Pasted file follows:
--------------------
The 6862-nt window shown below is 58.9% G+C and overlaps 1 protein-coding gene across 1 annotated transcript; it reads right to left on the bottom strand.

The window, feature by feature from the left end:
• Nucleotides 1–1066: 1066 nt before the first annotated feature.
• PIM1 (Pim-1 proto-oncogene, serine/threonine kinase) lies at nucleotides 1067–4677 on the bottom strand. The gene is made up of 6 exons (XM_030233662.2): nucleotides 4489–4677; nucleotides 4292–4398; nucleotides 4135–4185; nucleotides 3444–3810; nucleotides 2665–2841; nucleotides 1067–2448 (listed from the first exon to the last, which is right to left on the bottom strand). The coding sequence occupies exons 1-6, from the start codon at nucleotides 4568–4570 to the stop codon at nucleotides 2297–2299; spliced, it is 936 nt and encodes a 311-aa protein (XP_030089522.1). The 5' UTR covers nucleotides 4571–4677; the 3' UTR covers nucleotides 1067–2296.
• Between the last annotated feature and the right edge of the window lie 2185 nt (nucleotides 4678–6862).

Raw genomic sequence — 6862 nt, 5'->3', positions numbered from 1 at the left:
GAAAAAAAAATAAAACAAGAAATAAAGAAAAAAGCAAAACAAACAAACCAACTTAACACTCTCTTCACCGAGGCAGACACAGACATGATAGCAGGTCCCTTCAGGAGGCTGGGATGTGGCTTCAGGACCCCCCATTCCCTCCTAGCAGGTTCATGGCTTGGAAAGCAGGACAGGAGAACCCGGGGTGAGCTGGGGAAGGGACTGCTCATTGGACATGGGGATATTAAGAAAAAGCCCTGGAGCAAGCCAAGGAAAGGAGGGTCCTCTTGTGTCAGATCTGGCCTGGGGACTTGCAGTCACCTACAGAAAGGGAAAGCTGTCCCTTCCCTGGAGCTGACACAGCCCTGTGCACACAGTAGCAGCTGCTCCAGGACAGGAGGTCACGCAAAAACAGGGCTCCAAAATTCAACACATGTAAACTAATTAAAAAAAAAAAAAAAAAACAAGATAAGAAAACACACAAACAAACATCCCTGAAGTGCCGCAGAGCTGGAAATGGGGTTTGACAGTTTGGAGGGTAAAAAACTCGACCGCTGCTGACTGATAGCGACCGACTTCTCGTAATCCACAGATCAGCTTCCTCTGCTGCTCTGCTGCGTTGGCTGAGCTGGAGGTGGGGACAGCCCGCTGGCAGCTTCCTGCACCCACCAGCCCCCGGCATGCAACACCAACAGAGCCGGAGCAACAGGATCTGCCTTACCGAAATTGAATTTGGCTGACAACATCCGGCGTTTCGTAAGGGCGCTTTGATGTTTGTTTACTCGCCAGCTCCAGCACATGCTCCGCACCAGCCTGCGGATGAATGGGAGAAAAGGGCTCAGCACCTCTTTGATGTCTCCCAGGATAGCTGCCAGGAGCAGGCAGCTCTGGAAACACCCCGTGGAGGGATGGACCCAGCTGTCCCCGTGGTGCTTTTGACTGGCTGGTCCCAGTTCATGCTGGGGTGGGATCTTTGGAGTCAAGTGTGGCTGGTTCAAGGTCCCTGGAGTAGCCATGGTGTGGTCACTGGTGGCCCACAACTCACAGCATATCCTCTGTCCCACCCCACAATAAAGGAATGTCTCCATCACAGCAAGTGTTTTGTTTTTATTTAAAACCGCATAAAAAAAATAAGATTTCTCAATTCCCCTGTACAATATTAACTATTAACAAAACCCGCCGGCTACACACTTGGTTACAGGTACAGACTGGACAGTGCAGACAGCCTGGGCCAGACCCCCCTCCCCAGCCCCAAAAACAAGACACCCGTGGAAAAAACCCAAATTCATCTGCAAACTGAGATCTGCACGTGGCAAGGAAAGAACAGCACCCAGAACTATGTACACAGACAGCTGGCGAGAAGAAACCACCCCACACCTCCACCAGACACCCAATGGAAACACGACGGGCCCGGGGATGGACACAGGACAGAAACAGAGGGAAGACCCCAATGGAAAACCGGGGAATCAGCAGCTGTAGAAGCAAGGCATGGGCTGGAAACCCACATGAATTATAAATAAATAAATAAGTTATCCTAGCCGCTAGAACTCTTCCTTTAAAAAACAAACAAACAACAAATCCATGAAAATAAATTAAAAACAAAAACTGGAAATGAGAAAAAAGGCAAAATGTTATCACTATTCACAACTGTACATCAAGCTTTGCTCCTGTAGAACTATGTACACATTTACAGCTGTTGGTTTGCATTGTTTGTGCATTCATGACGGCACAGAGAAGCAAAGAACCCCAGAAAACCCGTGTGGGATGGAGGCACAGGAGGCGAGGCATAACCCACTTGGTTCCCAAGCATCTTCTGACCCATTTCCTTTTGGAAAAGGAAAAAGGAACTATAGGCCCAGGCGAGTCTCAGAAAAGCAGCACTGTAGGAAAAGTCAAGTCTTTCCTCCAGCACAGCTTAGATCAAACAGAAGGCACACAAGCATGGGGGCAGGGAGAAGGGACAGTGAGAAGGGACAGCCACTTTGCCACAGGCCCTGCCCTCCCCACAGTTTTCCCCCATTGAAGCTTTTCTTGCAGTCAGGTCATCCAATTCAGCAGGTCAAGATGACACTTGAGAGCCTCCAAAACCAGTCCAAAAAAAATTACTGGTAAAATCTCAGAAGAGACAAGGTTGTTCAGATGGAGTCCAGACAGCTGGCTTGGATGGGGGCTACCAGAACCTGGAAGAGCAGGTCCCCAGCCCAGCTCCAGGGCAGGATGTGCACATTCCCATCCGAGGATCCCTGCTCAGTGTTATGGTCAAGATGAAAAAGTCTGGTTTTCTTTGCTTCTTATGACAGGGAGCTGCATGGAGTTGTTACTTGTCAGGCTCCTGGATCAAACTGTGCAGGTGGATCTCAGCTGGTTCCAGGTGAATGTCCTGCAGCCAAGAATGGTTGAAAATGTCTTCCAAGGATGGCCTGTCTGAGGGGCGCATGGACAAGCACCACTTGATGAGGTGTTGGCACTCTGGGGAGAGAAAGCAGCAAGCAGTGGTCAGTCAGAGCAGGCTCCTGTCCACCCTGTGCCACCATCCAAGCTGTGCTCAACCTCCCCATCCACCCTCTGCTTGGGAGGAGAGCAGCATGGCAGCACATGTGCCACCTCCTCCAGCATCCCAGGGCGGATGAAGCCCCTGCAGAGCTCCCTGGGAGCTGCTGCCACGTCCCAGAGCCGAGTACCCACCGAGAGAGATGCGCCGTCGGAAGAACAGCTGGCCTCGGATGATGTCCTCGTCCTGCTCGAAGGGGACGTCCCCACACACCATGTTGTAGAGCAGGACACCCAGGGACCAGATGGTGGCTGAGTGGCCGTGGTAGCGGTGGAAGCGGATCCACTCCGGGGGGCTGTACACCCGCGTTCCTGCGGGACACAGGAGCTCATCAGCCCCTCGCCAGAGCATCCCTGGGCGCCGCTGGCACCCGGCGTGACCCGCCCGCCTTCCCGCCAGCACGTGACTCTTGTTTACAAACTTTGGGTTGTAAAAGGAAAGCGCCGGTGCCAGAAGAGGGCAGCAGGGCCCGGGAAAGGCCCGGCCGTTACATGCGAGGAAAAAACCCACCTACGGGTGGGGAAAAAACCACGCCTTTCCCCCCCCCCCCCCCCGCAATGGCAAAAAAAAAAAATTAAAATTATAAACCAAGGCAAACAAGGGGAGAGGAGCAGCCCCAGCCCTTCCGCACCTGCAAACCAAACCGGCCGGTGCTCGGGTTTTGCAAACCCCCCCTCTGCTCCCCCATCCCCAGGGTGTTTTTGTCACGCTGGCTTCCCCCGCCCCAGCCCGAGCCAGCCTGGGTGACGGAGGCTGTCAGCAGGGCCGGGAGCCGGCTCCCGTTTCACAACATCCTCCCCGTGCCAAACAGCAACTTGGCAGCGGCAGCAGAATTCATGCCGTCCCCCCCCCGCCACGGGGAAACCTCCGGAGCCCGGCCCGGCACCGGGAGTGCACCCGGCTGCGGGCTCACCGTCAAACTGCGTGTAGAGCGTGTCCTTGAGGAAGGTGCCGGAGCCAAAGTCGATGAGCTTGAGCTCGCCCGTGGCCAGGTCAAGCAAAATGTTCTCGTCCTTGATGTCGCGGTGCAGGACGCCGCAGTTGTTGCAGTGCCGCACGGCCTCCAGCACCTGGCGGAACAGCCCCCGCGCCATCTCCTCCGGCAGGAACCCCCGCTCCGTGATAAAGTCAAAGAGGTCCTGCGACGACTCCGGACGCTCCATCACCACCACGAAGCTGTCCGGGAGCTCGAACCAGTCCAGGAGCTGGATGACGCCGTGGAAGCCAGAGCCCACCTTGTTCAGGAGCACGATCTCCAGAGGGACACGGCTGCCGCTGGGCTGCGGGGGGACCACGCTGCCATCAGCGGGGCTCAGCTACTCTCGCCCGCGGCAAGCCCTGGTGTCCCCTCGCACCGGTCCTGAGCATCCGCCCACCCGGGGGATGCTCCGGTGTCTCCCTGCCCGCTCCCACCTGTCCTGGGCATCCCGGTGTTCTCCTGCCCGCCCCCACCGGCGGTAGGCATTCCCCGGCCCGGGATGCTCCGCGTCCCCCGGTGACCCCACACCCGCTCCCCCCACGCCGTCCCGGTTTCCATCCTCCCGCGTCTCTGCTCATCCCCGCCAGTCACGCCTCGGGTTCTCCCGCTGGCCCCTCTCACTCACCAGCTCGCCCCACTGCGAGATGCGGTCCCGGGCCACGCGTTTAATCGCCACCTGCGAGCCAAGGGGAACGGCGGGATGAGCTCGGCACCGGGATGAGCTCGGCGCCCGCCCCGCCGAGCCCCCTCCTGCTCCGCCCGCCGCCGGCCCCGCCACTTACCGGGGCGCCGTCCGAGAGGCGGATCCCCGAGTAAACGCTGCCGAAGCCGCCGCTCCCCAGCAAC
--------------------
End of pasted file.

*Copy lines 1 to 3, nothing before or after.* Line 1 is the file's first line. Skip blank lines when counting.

The 6862-nt window shown below is 58.9% G+C and overlaps 1 protein-coding gene across 1 annotated transcript; it reads right to left on the bottom strand.

The window, feature by feature from the left end:
• Nucleotides 1–1066: 1066 nt before the first annotated feature.